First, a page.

It has just come of age, but dollarization is still attributed to the ‘bad behavior’ of having made Ecuador an expensive country. Those who promoted the implementation of this currency in the year 2000 come out again to dispel that theory and to explain that the lack of better results is due to the absence of policies that allow the country to be more competitive and have a good management of its Public finances.
Carlos Julio Emanuele, former Minister of Economy and one of the main precursors of the adoption of this currency, was invited last Thursday by Fundación Ecuador to analyze this issue. Emanuele recalled that the implementation of a dollarized system prevented the current government from continuing to issue devalued sucres and that the country would stop its high inflation rate.
This went from 12.5% to less than 1% in the last 18 years. This not only allowed the Ecuadorian to begin to have greater purchasing power, but also to rely more on the financial system, to increase their deposits and with it the reactivation and consolidation of the credit system.
However, the dollar is not everything. Since its implementation, he said, it was necessary to work on strategies that would allow the country to reduce costs to produce and do business, an effect that is difficult to achieve if in the last decade 22 tax reforms have been promoted that promote the payment of 65 types of taxes. While the Fiscal Responsibility Law lasted, which obliged the State to have its own reserves, dollarization had a positive effect also on public finances.
The average deficit between 1990 and 1997 was equivalent to 1.7% of GDP, a result that was undermined by a policy of financial mismanagement that in the decade of the citizen’s revolution was based on high indebtedness and the “waste of means”. From 2000 to 2017, spending increased from $ 3,410 million to $ 28,060 million.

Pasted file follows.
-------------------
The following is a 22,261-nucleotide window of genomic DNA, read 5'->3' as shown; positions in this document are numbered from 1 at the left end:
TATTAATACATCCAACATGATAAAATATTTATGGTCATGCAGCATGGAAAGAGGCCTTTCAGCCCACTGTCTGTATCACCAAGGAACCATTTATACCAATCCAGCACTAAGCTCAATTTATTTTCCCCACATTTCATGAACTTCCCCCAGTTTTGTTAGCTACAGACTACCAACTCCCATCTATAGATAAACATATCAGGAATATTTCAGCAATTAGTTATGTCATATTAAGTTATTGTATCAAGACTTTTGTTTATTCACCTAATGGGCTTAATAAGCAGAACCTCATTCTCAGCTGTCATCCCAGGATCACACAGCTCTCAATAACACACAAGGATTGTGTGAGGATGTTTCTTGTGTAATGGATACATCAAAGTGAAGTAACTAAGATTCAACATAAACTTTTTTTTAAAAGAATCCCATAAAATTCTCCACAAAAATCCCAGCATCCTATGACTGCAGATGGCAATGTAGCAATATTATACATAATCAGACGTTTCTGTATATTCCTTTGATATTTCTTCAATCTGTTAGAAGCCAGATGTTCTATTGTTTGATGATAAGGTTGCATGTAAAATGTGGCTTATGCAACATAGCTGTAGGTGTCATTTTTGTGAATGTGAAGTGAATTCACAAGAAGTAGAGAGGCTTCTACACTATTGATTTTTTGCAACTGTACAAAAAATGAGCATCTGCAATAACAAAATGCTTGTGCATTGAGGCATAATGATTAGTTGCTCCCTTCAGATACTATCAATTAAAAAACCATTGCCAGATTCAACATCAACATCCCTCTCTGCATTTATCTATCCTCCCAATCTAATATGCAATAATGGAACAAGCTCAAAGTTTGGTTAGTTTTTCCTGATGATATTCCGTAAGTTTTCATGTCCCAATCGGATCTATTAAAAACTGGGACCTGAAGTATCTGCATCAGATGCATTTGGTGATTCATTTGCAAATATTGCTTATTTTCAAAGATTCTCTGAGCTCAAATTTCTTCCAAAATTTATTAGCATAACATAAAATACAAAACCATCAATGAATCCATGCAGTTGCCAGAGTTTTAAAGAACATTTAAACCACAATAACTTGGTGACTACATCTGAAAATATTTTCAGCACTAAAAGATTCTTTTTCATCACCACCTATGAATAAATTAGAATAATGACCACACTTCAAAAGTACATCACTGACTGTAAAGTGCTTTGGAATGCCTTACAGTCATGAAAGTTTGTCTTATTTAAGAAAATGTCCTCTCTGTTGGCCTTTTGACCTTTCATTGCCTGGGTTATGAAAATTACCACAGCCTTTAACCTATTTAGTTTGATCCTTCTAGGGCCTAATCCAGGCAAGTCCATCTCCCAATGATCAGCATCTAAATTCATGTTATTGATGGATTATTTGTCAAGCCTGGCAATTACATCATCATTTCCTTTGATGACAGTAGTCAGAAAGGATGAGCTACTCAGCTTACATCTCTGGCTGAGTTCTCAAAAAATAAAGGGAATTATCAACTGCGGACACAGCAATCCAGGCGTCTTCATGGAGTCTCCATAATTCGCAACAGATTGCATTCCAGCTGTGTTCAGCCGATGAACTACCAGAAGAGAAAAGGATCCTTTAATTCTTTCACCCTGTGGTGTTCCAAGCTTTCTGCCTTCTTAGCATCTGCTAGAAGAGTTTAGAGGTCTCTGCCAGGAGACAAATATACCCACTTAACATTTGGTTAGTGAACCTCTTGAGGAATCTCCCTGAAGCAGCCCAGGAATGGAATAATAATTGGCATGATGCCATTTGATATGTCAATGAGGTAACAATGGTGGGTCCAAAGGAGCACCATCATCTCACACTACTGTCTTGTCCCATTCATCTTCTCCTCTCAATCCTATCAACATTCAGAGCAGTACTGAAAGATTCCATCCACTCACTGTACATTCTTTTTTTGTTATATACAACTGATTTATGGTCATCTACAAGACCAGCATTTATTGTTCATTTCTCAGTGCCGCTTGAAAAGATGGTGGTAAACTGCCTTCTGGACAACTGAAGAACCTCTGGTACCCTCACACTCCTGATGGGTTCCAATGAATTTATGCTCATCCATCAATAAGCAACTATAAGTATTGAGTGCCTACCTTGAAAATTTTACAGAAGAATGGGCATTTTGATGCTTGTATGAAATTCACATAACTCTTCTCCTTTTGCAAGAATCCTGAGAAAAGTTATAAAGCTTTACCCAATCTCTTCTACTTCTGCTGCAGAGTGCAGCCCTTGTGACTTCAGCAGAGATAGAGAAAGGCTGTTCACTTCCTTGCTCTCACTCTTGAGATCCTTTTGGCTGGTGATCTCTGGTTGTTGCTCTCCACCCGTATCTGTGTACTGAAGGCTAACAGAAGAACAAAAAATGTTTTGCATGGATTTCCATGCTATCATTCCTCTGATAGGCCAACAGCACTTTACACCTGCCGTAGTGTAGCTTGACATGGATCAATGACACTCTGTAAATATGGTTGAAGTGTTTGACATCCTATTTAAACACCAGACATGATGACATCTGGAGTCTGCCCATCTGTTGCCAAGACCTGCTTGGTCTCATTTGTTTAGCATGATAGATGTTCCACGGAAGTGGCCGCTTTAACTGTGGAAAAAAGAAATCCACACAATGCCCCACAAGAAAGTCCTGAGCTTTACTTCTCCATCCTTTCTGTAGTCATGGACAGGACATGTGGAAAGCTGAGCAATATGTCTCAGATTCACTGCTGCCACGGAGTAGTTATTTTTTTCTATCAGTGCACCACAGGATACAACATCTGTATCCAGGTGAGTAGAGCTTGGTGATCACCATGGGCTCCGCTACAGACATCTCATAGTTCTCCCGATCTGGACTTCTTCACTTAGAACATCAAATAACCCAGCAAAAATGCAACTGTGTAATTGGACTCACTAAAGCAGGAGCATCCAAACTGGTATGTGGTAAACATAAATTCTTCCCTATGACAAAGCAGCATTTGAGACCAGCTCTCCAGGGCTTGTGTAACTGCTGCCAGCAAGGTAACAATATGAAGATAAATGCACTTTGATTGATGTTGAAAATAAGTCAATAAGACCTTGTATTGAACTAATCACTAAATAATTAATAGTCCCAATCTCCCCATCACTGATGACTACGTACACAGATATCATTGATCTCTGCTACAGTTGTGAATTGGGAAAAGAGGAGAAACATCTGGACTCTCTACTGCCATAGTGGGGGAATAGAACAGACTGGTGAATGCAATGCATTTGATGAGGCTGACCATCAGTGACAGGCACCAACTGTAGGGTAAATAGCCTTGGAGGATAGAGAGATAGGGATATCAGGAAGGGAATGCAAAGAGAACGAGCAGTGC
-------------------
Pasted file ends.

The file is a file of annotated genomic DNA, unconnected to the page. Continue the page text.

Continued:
For some economists, this supply of resources generated a false economic dynamic and with it the neglect to work in the development of productive sectors that are more promising for the country.
Francisco Swett, former Minister of Finance and one of the listeners of this talk, cited agribusiness as one of the most forgotten. “It is not true that the export of agricultural or primary products condemns us to underdevelopment. If that were the case, New Zealand, Australia would be underdeveloped countries and they are not, “said Swett, who urges the government to focus on the promotion and modernization of this sector.
What the country got
It is for economists, the greatest achievement of dollarization, in the social field. Inflation was reduced from more than 90% at the end of 1999 to 12.5% in 2002, to one digit at the end of 2003. This generated greater purchasing power among the people.
Bank deposits increased significantly as public confidence recovered. In 18 years, these went from $ 1,554 million to more than $ 25,000 million. The user knew that a strong currency like the dollar would hardly be devalued.
In the first 16 years of dollarization, GDP grew an average of 3.9% and in the first 6 years the government of Rafael Correa, 4.8%. An expansion that could not maintain in its management of a decade, still having large revenues. (I)